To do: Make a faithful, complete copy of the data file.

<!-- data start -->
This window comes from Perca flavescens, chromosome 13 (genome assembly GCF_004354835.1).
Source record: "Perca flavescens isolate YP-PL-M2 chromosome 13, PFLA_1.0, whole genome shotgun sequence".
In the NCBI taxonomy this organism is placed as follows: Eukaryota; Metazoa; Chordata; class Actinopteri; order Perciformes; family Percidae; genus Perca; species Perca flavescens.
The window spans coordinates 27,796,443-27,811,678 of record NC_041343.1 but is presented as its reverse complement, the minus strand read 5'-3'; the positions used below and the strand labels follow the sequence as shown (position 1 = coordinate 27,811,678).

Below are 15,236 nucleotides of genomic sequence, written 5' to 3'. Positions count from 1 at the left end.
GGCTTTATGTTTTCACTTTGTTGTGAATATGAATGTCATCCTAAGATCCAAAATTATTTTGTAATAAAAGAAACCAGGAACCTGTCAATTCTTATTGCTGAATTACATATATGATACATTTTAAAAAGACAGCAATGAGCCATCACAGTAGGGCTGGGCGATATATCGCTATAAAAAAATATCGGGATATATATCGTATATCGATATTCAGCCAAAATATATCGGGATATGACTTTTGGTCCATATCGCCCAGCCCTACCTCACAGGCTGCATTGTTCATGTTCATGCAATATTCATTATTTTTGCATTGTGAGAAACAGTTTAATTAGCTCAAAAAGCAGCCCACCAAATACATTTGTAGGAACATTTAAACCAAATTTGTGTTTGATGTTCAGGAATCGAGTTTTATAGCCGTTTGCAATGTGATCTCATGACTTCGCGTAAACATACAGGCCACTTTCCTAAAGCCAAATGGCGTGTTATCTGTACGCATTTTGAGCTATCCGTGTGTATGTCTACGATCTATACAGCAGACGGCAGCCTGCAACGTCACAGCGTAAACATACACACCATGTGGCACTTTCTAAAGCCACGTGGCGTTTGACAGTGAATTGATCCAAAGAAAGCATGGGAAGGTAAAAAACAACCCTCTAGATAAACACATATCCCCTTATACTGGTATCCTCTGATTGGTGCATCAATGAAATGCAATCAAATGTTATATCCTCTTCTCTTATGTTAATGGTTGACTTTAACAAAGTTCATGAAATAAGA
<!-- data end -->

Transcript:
This window comes from Perca flavescens, chromosome 13 (genome assembly GCF_004354835.1).
Source record: "Perca flavescens isolate YP-PL-M2 chromosome 13, PFLA_1.0, whole genome shotgun sequence".
In the NCBI taxonomy this organism is placed as follows: Eukaryota; Metazoa; Chordata; class Actinopteri; order Perciformes; family Percidae; genus Perca; species Perca flavescens.
The window spans coordinates 27,796,443-27,811,678 of record NC_041343.1 but is presented as its reverse complement, the minus strand read 5'-3'; the positions used below and the strand labels follow the sequence as shown (position 1 = coordinate 27,811,678).

Below are 15,236 nucleotides of genomic sequence, written 5' to 3'. Positions count from 1 at the left end.
GGCTTTATGTTTTCACTTTGTTGTGAATATGAATGTCATCCTAAGATCCAAAATTATTTTGTAATAAAAGAAACCAGGAACCTGTCAATTCTTATTGCTGAATTACATATATGATACATTTTAAAAAGACAGCAATGAGCCATCACAGTAGGGCTGGGCGATATATCGCTATAAAAAAATATCGGGATATATATCGTATATCGATATTCAGCCAAAATATATCGGGATATGACTTTTGGTCCATATCGCCCAGCCCTACCTCACAGGCTGCATTGTTCATGTTCATGCAATATTCATTATTTTTGCATTGTGAGAAACAGTTTAATTAGCTCAAAAAGCAGCCCACCAAATACATTTGTAGGAACATTTAAACCAAATTTGTGTTTGATGTTCAGGAATCGAGTTTTATAGCCGTTTGCAATGTGATCTCATGACTTCGCGTAAACATACAGGCCACTTTCCTAAAGCCAAATGGCGTGTTATCTGTACGCATTTTGAGCTATCCGTGTGTATGTCTACGATCTATACAGCAGACGGCAGCCTGCAACGTCACAGCGTAAACATACACACCATGTGGCACTTTCTAAAGCCACGTGGCGTTTGACAGTGAATTGATCCAAAGAAAGCATGGGAAGGTAAAAAACAACCCTCTAGATAAACACATATCCCCTTATACTGGTATCCTCTGATTGGTGCATCAATGAAATGCAATCAAATGTTATATCCTCTTCTCTTATGTTAATGGTTGACTTTAACAAAGTTCATGAAATAAGA